N a u t i C a n Enterprises Reports Advanced Propeller Nozzle Improves Thrust, Lowers Drag

—Color Brochure, Technical Paper Offered— NautiCan Enterprises, Ltd., North Vancouver, B.C., Canada, claims to have made a significant breakthrough in nozzle design more than 50 years after the development of the original Kort nozzle in Germany. The outline of the Kort nozzle has become familiar to operators of towboats, fishboats, supply vessels and other workboats over the years. The inside of the Kort nozzle is shaped like a venturi tube, flared entry, cylindrical section usually made of stainless steel at the propeller plane and a cylindrical or cone section on the nozzle exit. Its leading and trailing edges are made from the pipe or the solid round. The exterior of the nozzle is always a cone.

After carrying out extensive tests on various nozzle configurations, Josip Gruzling, marine engineer, NautiCan Enterprises Ltd., decided that if one could design a nozzle with an airfoil shape that had extremely low drag, then it would be possible to increase the efficiency of any vessel.

The new NautiCan nozzle has a continuous curvature of its inside and outside surfaces, similar to the wing section of an advanced aircraft. Unlike the conventional nozzle which is circular, the new nozzle is actually a 36-sided polygon. NautiCan Enterprises claims that by adapting the advanced theory of the wing section to the original nozzle design, the newly developed nozzle not only improves thrust at lower speeds but also increases the freerunning speed of a vessel.

According to company literature, the superior performance of the NautiCan nozzle was achieved with the use of a more efficient airfoil section. Model tests performed at the Vienna Ship Model Basin showed that the NautiCan nozzle has 17 times less drag than an industrial standard 19A type nozzle. There was no flow separation observed on either the inside surface or outside surface of the NautiCan nozzle. The model test also showed a 12 percent better efficiency over the open propeller at higher speeds.

NautiCan Enterprises reports that in actual sea trials, speed increases of 0.4-1.0 knots were attained. In the instance where a NautiCan nozzle was used to replace an existing Kort nozzle, the measured bollard pull increased from 20,000 pounds to 23,000 pounds. Free running speed of the vessel was increased by three-quarters of a knot.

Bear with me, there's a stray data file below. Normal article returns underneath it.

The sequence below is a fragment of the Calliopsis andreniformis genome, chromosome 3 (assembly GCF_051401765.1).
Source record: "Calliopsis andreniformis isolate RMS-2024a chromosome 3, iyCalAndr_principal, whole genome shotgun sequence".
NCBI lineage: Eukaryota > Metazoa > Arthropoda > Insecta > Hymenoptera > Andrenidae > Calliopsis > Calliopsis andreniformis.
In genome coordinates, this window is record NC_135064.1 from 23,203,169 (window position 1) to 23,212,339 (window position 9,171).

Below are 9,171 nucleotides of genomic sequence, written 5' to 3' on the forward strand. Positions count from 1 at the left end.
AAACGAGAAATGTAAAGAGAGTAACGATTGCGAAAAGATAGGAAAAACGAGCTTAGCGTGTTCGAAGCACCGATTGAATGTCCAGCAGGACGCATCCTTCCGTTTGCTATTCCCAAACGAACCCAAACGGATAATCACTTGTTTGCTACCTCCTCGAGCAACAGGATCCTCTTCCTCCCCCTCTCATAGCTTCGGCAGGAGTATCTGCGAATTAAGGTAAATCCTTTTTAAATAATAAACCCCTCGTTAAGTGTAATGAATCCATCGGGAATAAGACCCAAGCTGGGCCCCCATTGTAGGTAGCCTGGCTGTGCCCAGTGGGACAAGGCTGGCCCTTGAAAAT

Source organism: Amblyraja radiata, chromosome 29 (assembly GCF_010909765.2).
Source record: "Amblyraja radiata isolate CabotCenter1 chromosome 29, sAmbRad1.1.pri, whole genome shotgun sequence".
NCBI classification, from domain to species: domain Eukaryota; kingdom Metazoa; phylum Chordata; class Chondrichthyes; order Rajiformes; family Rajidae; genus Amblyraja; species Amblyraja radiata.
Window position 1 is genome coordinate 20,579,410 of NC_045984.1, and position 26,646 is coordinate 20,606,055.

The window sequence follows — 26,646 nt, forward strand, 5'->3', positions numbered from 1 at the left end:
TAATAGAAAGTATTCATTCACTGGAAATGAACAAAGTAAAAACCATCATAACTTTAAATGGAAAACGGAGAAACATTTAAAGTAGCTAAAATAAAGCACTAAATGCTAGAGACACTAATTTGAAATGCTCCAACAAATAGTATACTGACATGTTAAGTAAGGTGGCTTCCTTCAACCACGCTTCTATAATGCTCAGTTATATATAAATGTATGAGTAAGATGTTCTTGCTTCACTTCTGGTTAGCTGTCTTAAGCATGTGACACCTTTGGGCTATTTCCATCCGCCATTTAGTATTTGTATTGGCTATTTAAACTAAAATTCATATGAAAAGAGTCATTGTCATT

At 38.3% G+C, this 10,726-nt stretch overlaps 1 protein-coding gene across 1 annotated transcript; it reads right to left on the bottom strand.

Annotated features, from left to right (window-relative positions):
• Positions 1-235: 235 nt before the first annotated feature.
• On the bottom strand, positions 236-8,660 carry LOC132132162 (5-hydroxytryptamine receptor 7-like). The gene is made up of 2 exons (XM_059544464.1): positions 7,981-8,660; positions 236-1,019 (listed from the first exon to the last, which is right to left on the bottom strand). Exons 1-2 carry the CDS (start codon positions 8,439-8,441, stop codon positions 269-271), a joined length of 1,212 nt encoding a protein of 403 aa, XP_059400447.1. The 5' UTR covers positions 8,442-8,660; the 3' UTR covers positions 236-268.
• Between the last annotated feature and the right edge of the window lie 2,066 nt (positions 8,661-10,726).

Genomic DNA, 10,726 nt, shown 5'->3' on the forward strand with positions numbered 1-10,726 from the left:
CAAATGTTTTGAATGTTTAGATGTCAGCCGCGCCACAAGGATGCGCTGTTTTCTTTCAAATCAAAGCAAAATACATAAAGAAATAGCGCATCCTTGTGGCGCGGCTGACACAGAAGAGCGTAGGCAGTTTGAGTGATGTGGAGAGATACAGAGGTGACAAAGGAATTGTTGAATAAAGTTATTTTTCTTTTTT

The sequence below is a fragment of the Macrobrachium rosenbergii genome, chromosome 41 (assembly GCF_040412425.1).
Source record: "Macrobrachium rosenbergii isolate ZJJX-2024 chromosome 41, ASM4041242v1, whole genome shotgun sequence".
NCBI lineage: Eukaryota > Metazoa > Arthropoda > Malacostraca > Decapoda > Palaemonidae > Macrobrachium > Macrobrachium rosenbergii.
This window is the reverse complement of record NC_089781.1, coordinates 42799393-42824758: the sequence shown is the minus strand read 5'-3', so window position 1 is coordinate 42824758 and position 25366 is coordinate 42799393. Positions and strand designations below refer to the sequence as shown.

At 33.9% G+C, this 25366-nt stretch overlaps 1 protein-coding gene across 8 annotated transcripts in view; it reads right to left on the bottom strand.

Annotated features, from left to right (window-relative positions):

With the use of an advanced propeller design in place of the conventional Kaplan propeller, there was a significant reduction in vibration and noise.

The NautiCan nozzle is fabricated out of a number of small segments, each of which resembles a section of an aircraft wing. The inside surface of the nozzle is made entirely of stainless steel.

For a recent order for eight 42- inch NautiCan nozzles from Ulstein Maritime Ltd., NautiCan Enterprises developed a one-piece, hollow- cast nozzle using stainless steel or high tensile bronze.

The nozzles and propellers were incorporated into Ulstein Maritime Z-Drive units and supplied to the U.S. Navy.

To date, NautiCan Enterprises has received orders for 11 nozzles for the U.S. Navy's torpedo weapons retrievers (TWRs), as well as over a dozen installations aboard tugs and fishing vessels. A survey vessel, the GSI Explorer, operated by Geophysical Services Ltd., is fitted with three of the nozzles.

According to a paper, "Advanced Nozzle/Propeller Development," presented by Mr. Gruzling at the Society of Naval Architects and Marine Engineers (SNAME)-Pacific Northwest Section's spring meeting last year, the full potential of the nozzles will be realized only when they are applied to vessels operating at higher speeds. Improved flow over the nozzle section opens possibilities for quieter running propellers for military applications and seismic research vessels and passenger vessels.

For a free copies of the technical paper and a full-color brochure detailing the features and advantages of the NautiCan nozzle,

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